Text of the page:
The Luge Tragedy
I watched some Olympics coverage yesterday afternoon, and I was struck by an odd tone in the announcers' voices when they discussed the death, less than 24 hours earlier, of Nodar Kumaritashvili, the 21-year-old luge competitor from Georgia. Picabo Street, in particular, was in a studio show and seemed to laugh off the tragedy with a "hey-fast-sports-are-dangerous" comment. So I was glad to see a piece by Jere Longman in the Times actually addressing the situation:
A thorough investigation was supposed to have been conducted. Instead, the luge federation seemed more concerned about getting the track opened again for competition on Saturday than about taking a hard look at the conditions that might have contributed to Kumaritashvili’s death.And this:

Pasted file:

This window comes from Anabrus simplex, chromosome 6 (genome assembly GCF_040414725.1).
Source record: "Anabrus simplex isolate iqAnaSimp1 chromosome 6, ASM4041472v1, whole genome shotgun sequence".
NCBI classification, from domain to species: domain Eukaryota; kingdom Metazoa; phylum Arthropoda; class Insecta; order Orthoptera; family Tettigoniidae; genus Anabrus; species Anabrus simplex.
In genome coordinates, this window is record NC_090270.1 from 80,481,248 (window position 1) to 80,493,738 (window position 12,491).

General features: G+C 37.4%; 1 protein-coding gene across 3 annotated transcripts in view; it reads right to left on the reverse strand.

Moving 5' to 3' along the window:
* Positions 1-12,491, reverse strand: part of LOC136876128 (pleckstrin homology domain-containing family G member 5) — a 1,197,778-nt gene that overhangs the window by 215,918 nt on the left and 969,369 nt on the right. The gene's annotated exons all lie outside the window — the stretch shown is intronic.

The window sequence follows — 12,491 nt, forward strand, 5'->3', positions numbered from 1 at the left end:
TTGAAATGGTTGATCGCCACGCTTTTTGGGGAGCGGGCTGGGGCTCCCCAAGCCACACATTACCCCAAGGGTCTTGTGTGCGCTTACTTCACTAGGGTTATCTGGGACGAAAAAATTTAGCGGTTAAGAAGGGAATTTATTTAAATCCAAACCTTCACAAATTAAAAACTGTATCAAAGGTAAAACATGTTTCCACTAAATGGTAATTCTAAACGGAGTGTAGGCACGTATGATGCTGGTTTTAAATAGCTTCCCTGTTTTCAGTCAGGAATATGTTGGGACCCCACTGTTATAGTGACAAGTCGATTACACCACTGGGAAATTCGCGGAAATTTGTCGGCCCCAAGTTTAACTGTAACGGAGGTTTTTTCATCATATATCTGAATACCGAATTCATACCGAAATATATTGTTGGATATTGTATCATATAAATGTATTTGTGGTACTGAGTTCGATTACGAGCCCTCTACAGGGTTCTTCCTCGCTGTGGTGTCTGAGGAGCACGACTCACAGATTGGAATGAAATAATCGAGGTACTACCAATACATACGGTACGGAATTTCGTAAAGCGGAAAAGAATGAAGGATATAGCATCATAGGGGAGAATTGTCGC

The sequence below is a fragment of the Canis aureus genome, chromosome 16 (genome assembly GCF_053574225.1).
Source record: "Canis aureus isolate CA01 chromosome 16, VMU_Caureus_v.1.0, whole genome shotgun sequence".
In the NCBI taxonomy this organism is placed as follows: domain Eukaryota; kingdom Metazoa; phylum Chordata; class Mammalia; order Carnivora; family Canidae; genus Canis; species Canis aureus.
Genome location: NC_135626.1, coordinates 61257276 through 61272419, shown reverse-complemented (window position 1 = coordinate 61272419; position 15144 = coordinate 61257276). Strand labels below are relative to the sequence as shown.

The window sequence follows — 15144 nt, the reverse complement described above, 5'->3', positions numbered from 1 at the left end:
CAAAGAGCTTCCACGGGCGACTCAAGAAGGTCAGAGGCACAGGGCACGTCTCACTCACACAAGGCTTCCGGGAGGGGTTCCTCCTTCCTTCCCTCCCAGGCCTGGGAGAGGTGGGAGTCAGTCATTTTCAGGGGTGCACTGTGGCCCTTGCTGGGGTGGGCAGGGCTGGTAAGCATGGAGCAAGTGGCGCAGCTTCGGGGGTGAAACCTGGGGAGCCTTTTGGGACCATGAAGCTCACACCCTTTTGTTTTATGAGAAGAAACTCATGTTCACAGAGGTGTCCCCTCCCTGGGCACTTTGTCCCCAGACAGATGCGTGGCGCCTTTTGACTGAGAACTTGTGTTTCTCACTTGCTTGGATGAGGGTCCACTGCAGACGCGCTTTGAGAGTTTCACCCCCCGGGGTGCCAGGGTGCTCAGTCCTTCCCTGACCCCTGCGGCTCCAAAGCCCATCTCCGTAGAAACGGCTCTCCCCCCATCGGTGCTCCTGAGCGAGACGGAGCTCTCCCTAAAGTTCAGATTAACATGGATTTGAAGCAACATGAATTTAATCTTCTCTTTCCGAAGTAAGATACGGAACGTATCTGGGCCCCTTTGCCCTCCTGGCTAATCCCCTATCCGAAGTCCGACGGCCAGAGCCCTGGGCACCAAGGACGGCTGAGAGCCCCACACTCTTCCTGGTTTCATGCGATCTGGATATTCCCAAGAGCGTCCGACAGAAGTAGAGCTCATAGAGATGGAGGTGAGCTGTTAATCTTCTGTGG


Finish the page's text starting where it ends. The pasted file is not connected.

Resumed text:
There was at least tacit admission Saturday morning that the course was dangerous: the ice had been contoured to direct sleds toward the center of the track. A high wooden wall had been erected just beyond the curve where Kumaritashvili died after crashing into a support post.
Officials said Kumaritashvili’s death was the first luge fatality since 1975. Several sliders and officials said it could not have been foreseen. But the idea that something terrible might happen here, on the fastest course in the world, was talked about publicly and feared for a year.I enjoyed watching the Games yesterday more than I thought I would (I'm normally more of a Summer guy), so I look forward to more. Let's just hope Vancouver has had its share of tragedy as host.
Frequent concerns were expressed about excessive speeds. Even Armin Zoeggeler of Italy, a two-time Olympic champion and a favorite here, had crashed on this track. On Thursday, after struggling to maintain control of her sled, Hannah Campbell-Pegg of Australia said, “To what extent are we just little lemmings that they throw down a track and we’re crash-test dummies?”